According to news reports, Gardner's record has been broken as described below for comparison. Gardner's case still stands out, however, because it has been so extensively documented. It is difficult to determine the accuracy of a sleep deprivation period unless the participant is carefully observed to detect short microsleeps, which the participant might not even notice. Also, records for voluntary sleep deprivation are no longer kept by Guinness World Records for fear that participants will suffer ill effects.[13]

Some sources report that Gardner's record was broken a month later by Toimi Soini, in Hamina, Finland, who stayed awake for 11+12 days, or 276 hours from February 5–15, 1964.[14] The Guinness World Records record was set by Maureen Weston, of Peterborough, Cambridgeshire, UK, on May 2, 1977, after presumably staying awake for 449 hours during a rocking-chair marathon.[15] Because of the policy against maintaining this record, recent editions of Guinness do not provide any information about sleep deprivation.[16]

More recently, Tony Wright on May 25, 2007, was reported to have exceeded Randy Gardner's feat[13] in the apparent belief that Gardner's record had not been beaten. He used 24-hour video for documentation.[13]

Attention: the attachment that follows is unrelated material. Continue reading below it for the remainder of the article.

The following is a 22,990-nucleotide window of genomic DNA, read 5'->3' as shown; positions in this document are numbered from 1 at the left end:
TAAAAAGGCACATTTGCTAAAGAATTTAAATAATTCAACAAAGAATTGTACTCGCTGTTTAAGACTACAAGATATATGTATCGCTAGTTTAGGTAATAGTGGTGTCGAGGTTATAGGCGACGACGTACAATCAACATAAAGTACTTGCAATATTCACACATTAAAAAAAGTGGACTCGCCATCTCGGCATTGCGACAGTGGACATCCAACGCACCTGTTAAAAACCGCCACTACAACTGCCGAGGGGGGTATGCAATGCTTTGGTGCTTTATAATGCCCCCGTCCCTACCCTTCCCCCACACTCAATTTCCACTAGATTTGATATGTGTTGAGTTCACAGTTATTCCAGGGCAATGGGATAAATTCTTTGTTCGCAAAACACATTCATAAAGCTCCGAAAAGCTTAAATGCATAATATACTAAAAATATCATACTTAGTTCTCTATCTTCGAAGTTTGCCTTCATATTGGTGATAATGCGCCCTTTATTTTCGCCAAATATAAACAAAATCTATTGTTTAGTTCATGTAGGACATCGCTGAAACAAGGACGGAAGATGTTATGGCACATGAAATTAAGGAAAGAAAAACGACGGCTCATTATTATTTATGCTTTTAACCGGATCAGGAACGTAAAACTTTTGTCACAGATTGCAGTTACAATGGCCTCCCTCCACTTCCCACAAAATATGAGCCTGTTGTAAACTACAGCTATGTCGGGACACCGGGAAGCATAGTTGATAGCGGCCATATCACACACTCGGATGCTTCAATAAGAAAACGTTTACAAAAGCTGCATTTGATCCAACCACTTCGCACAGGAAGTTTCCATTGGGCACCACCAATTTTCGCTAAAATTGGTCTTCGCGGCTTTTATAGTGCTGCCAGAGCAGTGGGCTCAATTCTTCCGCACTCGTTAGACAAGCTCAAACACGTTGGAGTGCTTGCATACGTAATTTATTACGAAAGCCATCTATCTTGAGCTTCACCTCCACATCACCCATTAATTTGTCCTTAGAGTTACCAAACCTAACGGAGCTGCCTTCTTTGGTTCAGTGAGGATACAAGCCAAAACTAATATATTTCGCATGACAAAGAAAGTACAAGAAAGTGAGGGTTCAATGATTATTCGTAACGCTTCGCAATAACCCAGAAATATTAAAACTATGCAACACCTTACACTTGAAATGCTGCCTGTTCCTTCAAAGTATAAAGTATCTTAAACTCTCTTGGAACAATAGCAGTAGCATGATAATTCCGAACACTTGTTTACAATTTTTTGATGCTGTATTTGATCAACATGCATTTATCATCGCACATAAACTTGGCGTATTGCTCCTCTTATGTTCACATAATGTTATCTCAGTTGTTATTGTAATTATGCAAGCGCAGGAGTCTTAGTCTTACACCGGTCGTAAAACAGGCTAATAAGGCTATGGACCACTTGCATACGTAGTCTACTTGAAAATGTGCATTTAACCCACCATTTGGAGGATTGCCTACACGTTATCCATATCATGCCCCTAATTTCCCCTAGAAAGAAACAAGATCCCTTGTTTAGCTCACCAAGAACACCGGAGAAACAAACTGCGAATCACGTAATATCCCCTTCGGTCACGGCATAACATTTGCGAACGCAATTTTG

See also[edit]


  1. ^ a b c Coren, Stanley (1 March 2000). "Sleep Deprivation, Psychosis and Mental Efficiency". Psychiatric Times. 15 (3). Retrieved 2018-03-22.
  2. ^ Keating, Sarah. "The boy who stayed awake for 11 days". www.bbc.com.
  3. ^ https://www.guinnessworldrecords.com/news/2023/1/whats-the-limit-to-how-long-a-human-can-stay-awake-733188
  4. ^ Phil McHahan (1964). George P. Hunt (ed.). "No Sleep for 11 Days". LIFE. Vol. 56, no. 7. pp. 71–72.
  5. ^ Eleven days awake, Extract from "Elephants on Acid: And Other Bizarre Experiments," by Alex Boese. Archived November 29, 2007, at the Wayback Machine
  6. ^ Elephants on Acid: And Other Bizarre Experiments, Alex Boese, ISBN 0-15-603135-3, Harvest Books, 5 Nov 2007
  7. ^ Neurological Findings After Prolonged Sleep Deprivation, Ross J. (1965), Archives of Neurology 12:399-403.
  8. ^ a b The Nature of Sleep and its Impact on Health, Ben Best, life-extensionist homepage, undated article
  9. ^ Sleeping In, David Goldenberg, Gelf Magazine, 31 May 2006
  10. ^ Psychiatric and EEG observations on a case of prolonged (264 hours) wakefulness, G. Gulevich et al., Arch Gen Psychiatry, Vol. 15, Issue 1, 29-35, 1 July 1966
  11. ^ Anthony Kales; et al. (March–April 1970). "Sleep Patterns Following 205 Hours of Sleep Deprivation" (PDF). Psychosomatic Medicine. 32 (2).
  12. ^ "Eleven Days Without Sleep: The Haunting Effects Of A Record-Breaking Stunt". www.wbur.org. 6 November 2017.
  13. ^ a b c "Man claims new sleepless record". BBC. 25 May 2007.
  14. ^ "11 days awake - but is it record?". The Guardian. May 26, 2007.
  15. ^ McWhirter, Norris; McWhirter, Alan Ross (1978). Guinness book of world records, 1978. New York: Bantam Books. p. 52. ISBN 9780553112559.
  16. ^ Guinness World Records 2004, Guinness World Records Ltd, 2003; no reference to sleep deprivation or wakefulness is found in the index.

Further reading[edit]

External links[edit]